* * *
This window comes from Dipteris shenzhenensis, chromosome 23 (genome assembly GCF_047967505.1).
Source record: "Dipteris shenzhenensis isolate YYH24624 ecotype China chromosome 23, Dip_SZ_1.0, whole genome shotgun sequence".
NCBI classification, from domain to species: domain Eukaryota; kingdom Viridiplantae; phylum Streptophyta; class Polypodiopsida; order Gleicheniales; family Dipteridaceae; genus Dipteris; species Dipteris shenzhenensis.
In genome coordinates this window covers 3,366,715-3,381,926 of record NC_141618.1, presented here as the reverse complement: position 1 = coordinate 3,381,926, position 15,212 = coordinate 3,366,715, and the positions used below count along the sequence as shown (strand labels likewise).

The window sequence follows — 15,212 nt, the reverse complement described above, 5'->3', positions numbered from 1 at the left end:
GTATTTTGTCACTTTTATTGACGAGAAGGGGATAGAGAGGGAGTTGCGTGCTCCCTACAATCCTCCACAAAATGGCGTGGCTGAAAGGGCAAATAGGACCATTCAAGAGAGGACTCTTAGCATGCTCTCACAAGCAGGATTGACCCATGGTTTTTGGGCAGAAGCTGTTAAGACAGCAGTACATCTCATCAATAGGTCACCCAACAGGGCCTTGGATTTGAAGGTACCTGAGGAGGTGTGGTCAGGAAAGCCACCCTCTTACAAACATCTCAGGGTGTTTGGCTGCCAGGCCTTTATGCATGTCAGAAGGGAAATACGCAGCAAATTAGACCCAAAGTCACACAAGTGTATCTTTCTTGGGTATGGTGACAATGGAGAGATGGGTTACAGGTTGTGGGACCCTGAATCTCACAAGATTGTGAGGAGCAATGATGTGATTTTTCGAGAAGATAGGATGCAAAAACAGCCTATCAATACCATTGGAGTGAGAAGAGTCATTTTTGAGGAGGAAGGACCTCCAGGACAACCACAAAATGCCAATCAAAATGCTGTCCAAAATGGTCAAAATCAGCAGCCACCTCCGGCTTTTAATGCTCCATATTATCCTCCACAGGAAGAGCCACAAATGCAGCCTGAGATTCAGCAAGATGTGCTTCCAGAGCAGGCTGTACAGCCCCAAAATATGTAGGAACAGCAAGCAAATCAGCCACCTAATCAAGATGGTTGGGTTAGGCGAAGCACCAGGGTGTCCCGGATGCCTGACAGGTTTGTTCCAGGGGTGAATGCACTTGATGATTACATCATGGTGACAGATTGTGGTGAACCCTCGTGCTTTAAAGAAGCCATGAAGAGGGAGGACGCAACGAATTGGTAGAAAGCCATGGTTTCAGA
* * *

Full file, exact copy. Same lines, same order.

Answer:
This window comes from Dipteris shenzhenensis, chromosome 23 (genome assembly GCF_047967505.1).
Source record: "Dipteris shenzhenensis isolate YYH24624 ecotype China chromosome 23, Dip_SZ_1.0, whole genome shotgun sequence".
NCBI classification, from domain to species: domain Eukaryota; kingdom Viridiplantae; phylum Streptophyta; class Polypodiopsida; order Gleicheniales; family Dipteridaceae; genus Dipteris; species Dipteris shenzhenensis.
In genome coordinates this window covers 3,366,715-3,381,926 of record NC_141618.1, presented here as the reverse complement: position 1 = coordinate 3,381,926, position 15,212 = coordinate 3,366,715, and the positions used below count along the sequence as shown (strand labels likewise).

The window sequence follows — 15,212 nt, the reverse complement described above, 5'->3', positions numbered from 1 at the left end:
GTATTTTGTCACTTTTATTGACGAGAAGGGGATAGAGAGGGAGTTGCGTGCTCCCTACAATCCTCCACAAAATGGCGTGGCTGAAAGGGCAAATAGGACCATTCAAGAGAGGACTCTTAGCATGCTCTCACAAGCAGGATTGACCCATGGTTTTTGGGCAGAAGCTGTTAAGACAGCAGTACATCTCATCAATAGGTCACCCAACAGGGCCTTGGATTTGAAGGTACCTGAGGAGGTGTGGTCAGGAAAGCCACCCTCTTACAAACATCTCAGGGTGTTTGGCTGCCAGGCCTTTATGCATGTCAGAAGGGAAATACGCAGCAAATTAGACCCAAAGTCACACAAGTGTATCTTTCTTGGGTATGGTGACAATGGAGAGATGGGTTACAGGTTGTGGGACCCTGAATCTCACAAGATTGTGAGGAGCAATGATGTGATTTTTCGAGAAGATAGGATGCAAAAACAGCCTATCAATACCATTGGAGTGAGAAGAGTCATTTTTGAGGAGGAAGGACCTCCAGGACAACCACAAAATGCCAATCAAAATGCTGTCCAAAATGGTCAAAATCAGCAGCCACCTCCGGCTTTTAATGCTCCATATTATCCTCCACAGGAAGAGCCACAAATGCAGCCTGAGATTCAGCAAGATGTGCTTCCAGAGCAGGCTGTACAGCCCCAAAATATGTAGGAACAGCAAGCAAATCAGCCACCTAATCAAGATGGTTGGGTTAGGCGAAGCACCAGGGTGTCCCGGATGCCTGACAGGTTTGTTCCAGGGGTGAATGCACTTGATGATTACATCATGGTGACAGATTGTGGTGAACCCTCGTGCTTTAAAGAAGCCATGAAGAGGGAGGACGCAACGAATTGGTAGAAAGCCATGGTTTCAGA